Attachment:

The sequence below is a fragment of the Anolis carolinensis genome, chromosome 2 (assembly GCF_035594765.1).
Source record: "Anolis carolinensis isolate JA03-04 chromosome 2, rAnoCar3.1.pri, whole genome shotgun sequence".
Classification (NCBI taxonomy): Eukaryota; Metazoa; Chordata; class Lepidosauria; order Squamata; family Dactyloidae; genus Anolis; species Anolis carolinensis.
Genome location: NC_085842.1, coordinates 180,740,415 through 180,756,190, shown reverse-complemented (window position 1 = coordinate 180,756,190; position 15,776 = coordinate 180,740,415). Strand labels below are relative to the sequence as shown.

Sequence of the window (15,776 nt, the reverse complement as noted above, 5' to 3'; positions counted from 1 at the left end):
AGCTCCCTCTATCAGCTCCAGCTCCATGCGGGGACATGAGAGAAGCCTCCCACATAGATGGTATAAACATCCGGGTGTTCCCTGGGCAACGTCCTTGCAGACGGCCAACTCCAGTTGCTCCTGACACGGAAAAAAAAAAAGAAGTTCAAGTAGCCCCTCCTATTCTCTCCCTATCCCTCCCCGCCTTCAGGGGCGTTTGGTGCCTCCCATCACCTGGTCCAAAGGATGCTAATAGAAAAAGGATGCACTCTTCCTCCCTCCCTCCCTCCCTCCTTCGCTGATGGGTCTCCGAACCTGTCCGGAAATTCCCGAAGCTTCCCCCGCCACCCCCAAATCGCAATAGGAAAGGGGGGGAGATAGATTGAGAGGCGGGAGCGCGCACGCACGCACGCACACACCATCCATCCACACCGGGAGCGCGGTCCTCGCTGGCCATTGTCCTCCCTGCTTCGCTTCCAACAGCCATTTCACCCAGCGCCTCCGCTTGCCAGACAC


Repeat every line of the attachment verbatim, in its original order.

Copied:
The sequence below is a fragment of the Anolis carolinensis genome, chromosome 2 (assembly GCF_035594765.1).
Source record: "Anolis carolinensis isolate JA03-04 chromosome 2, rAnoCar3.1.pri, whole genome shotgun sequence".
Classification (NCBI taxonomy): Eukaryota; Metazoa; Chordata; class Lepidosauria; order Squamata; family Dactyloidae; genus Anolis; species Anolis carolinensis.
Genome location: NC_085842.1, coordinates 180,740,415 through 180,756,190, shown reverse-complemented (window position 1 = coordinate 180,756,190; position 15,776 = coordinate 180,740,415). Strand labels below are relative to the sequence as shown.

Sequence of the window (15,776 nt, the reverse complement as noted above, 5' to 3'; positions counted from 1 at the left end):
AGCTCCCTCTATCAGCTCCAGCTCCATGCGGGGACATGAGAGAAGCCTCCCACATAGATGGTATAAACATCCGGGTGTTCCCTGGGCAACGTCCTTGCAGACGGCCAACTCCAGTTGCTCCTGACACGGAAAAAAAAAAAGAAGTTCAAGTAGCCCCTCCTATTCTCTCCCTATCCCTCCCCGCCTTCAGGGGCGTTTGGTGCCTCCCATCACCTGGTCCAAAGGATGCTAATAGAAAAAGGATGCACTCTTCCTCCCTCCCTCCCTCCCTCCTTCGCTGATGGGTCTCCGAACCTGTCCGGAAATTCCCGAAGCTTCCCCCGCCACCCCCAAATCGCAATAGGAAAGGGGGGGAGATAGATTGAGAGGCGGGAGCGCGCACGCACGCACGCACACACCATCCATCCACACCGGGAGCGCGGTCCTCGCTGGCCATTGTCCTCCCTGCTTCGCTTCCAACAGCCATTTCACCCAGCGCCTCCGCTTGCCAGACAC